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Drugs of interest to pathologists

Drugs related to surgical pathology

Vemurafenib


Author: Him G. Kwee, M.D. (see Reviewers/Authors page)
Revised: 8 November 2011, last major update October 2011
Copyright: (c) 2011, PathologyOutlines.com, Inc.

General
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● Vemurafenib is a BRAF protein kinase inhibitor
● BRAF means v-raf murine sarcoma viral oncogene homolog B1; is a serine / threonine specific protein kinase encoded by the BRAF gene that is a part of the RAS/MAPK pathway regulating the growth, maturation, proliferation, survival and apoptosis of cells
● Vemurafenib interrupts the BRAF/MEK step in the BRAF/MEK/ERK pathway if the BRAF has the V600E mutation (valine replaced by glutamic acid)
● If no V600E mutation, Vemurafenib could stimulate BRAF and may promote tumor growth (N Engl J Med 2010;363:809)

Trade name
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● Zelboraf

Clinical information
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● Approved by US Food and Drug Administration in August 2011 for unresectable or metastatic malignant melanoma that has the BRAF V600E mutation
● Approximate cost: $10,000 per month in 2011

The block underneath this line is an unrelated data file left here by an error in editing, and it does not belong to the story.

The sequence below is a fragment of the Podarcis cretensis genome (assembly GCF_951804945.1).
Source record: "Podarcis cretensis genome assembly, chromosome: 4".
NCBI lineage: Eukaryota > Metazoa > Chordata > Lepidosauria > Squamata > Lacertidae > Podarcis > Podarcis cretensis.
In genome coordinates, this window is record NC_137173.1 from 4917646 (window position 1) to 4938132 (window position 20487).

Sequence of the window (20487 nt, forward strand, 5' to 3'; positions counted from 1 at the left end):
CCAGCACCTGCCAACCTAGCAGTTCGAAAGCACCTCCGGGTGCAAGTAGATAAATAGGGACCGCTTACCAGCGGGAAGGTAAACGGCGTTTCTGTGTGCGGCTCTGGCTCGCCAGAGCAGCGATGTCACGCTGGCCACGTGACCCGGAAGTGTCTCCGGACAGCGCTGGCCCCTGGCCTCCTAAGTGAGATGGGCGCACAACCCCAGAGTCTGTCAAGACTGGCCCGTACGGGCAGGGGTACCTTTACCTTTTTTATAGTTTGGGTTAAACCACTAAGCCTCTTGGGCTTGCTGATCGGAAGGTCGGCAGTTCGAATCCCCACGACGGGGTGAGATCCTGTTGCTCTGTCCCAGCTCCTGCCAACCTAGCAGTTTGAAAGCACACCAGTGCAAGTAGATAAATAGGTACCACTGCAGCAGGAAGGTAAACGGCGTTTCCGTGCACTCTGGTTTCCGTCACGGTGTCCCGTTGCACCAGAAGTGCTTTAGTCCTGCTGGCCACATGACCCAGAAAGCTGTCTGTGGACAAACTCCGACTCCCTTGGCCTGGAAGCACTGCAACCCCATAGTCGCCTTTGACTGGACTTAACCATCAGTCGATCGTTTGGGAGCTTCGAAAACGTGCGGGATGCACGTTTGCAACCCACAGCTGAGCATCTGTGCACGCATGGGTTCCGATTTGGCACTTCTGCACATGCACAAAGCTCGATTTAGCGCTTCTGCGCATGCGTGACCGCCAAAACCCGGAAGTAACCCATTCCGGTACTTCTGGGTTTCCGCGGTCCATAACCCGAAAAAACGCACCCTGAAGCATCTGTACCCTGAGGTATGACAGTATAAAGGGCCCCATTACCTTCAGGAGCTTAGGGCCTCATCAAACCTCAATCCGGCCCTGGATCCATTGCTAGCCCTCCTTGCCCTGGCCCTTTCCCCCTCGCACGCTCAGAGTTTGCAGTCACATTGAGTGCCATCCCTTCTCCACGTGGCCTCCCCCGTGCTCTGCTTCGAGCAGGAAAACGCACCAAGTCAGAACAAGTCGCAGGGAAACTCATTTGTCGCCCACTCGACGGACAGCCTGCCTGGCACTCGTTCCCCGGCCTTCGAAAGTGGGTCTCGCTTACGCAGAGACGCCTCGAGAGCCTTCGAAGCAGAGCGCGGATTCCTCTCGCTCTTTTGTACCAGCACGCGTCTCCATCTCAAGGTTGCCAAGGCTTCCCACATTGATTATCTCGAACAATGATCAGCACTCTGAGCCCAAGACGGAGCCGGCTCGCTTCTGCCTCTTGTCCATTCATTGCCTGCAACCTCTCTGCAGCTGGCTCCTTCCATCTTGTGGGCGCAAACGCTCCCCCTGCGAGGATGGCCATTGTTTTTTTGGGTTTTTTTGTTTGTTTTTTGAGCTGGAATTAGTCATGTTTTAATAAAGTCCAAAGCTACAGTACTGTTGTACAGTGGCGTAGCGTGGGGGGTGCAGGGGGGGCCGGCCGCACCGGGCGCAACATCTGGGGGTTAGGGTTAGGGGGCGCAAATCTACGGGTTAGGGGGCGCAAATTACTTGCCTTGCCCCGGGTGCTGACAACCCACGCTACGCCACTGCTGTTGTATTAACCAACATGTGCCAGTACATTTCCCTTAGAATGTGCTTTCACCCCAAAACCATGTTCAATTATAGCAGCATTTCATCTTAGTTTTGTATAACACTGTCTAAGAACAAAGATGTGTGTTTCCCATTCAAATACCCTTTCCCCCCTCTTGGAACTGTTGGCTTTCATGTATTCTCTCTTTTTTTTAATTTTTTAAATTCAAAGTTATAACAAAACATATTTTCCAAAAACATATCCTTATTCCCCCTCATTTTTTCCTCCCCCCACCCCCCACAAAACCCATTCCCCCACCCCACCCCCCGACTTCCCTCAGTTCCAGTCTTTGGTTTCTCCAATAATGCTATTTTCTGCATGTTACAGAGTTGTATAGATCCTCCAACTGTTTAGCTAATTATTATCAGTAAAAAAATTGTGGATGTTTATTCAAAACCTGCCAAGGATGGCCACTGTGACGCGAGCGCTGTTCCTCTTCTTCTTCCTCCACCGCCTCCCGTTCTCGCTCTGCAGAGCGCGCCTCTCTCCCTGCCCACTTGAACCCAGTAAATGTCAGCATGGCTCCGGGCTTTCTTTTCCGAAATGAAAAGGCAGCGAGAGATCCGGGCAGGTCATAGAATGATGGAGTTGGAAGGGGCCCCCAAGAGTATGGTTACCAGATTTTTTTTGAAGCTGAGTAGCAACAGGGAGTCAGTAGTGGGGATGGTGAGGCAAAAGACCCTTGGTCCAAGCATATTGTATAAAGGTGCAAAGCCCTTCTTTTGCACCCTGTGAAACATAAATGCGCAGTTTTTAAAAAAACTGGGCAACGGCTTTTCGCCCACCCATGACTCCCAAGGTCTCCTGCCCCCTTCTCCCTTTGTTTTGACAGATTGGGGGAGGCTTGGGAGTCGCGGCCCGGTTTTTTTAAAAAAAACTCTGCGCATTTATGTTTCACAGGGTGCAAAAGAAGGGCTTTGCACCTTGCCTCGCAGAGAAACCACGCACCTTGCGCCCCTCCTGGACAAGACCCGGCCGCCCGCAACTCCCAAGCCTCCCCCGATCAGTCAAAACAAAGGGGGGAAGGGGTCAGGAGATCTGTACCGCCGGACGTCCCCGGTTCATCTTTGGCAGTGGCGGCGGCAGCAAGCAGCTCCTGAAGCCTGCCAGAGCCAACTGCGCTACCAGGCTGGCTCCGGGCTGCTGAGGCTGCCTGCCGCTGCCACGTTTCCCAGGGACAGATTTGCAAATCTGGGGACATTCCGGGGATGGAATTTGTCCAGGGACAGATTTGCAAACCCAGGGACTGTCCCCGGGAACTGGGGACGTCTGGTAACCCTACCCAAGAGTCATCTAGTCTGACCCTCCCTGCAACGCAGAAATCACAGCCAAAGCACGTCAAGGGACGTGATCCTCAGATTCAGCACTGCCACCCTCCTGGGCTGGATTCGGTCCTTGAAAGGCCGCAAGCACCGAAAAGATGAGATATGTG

Diagrams
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Signaling pathway after EGFR activation (phosphorylation) by binding of ligand


● EGFR = Epidermal growth factor receptor
● Grb-2 = growth factor receptor-bound protein
● SOS = son of sevenless homolog
● RAS = rat sarcoma viral oncogene homolog
● RAF = proto-oncogene serine / threonine-protein kinase
● MEK = mitogen- activated protein kinase / Erk kinase
● MAPK = mitogen activated protein-kinase

Use for pathologists
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● 50% of melanomas have V600E mutation; cannot predict by histology
● On the same day that the FDA approved the drug, it also approved the test to diagnose this mutation, the Cobas 4800 BRAF 600 mutation test (Roche Molecular Systems), which can be performed on formalin fixed paraffin embedded tissue (FDA News Release, August 17, 2011)
● Side effect of vemurafenib is that 24% of patients develop cutaneous squamous cell carcinoma; may also develop keratoacanthomas and squamous papillomas (Zelboraf, Genentech and package insert)
● Drug cost is comparable to ipilimumab, another FDA approved drug for melanoma (March 2011), which is a human monoclonal antibody that binds CTLA-4 (cytotoxic T lymphocyte associated antigen 4); however, ipilimumab could cause severe and potentially fatal immune mediated enterocolitis, hepatitis and dermatitis (FDA News Release, March 2011)
● Combination therapy with ipilimumab and vemurafenib is being studied in a clinical trial (Roche clinical bulletin, June 2011)
● There are ongoing clinical trials to study the efficacy of vemurafenib in advanced colorectal carcinoma and papillary thyroid carcinoma

End of Drugs > Drugs related to surgical pathology > Vemurafenib


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